More than 10 percent of households hit by the bedroom tax could be exempt according to Merseyside housing consultant Joe Halewood.
The government has been forced to admit the existence of a “loophole”.
It exempts anyone who has been in their home continuously since before 1996 and in receipt of housing benefit the whole time.
It can also apply to people who have stopped receiving housing benefit for one gap of less than four weeks. And for people who have been forced to move by circumstances beyond their control.
This explicitly refers to incidents such as fire or floods.
But Joe believes it could also apply to women fleeing domestic violence or people whose homes were demolished.
He stressed that councils won’t be able to take back any discretionary housing payment they have paid.
The Department for Work and Pensions (DWP) says that up to 5,000 households are affected.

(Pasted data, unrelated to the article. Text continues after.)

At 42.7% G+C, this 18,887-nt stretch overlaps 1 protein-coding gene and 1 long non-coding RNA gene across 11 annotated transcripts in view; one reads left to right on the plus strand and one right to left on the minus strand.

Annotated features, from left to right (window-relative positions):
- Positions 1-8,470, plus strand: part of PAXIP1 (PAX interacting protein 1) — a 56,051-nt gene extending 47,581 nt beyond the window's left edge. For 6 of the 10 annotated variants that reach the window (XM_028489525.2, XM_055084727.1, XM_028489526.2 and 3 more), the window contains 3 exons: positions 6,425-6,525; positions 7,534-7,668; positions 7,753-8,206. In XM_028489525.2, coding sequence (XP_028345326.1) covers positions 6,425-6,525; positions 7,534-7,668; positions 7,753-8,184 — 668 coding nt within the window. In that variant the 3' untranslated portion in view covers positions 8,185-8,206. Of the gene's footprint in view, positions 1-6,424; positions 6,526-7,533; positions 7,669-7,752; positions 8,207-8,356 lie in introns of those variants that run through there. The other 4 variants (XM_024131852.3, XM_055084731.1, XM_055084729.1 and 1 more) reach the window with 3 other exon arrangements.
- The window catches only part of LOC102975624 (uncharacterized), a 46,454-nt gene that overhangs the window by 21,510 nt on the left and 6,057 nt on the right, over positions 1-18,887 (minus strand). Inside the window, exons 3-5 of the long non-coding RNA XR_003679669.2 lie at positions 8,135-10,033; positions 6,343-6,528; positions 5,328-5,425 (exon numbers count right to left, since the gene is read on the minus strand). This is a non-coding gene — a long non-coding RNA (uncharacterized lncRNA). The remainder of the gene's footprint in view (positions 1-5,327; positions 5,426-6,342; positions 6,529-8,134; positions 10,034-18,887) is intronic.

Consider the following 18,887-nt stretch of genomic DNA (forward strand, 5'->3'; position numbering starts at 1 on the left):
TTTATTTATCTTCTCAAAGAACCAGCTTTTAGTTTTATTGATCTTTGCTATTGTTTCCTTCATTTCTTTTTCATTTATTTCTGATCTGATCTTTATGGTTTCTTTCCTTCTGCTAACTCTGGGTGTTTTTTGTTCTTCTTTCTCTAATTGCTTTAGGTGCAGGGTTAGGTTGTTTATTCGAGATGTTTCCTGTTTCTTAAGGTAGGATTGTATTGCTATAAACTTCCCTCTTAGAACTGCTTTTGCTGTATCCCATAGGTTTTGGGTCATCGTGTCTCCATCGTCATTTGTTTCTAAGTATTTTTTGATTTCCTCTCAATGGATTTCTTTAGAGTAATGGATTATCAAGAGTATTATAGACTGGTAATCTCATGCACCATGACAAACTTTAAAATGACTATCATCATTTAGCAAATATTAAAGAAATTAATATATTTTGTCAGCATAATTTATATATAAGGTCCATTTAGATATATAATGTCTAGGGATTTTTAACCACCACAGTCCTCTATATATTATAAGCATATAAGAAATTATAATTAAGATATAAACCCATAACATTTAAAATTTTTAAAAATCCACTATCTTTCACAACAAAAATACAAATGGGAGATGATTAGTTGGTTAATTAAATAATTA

But housing providers in some regions say it covers well over 10 percent of their tenants.
That means the total could be as high as 60,000.
“The DWP is keen to downplay this, to say it’s a small number” said Joe.
“Its top estimate is 5,000 households, or 0.9 percent of claimants. But their figures say that 0.7 percent of benefits are claimed fraudulently—so how can they say fraud is a huge problem and this is small?
“The answer is, they can’t.”
Benefits minister Lord Freud has said he will try to retrospectively change the law to eliminate the loophole—if there is parliamentary time.
Any new secondary legislation would first have to go through a cross party committee and then a debate in parliament.
And it would bring massive exposure to the DWP’s incompetence in the run-up to council and general elections.
The 1996 rule still leaves around half a million people hit by the bedroom tax.
And it comes a little late for those who have already been evicted or forced to move. But many of these tenants may be able to sue for compensation.
And it can be another nail in the coffin of this hated policy.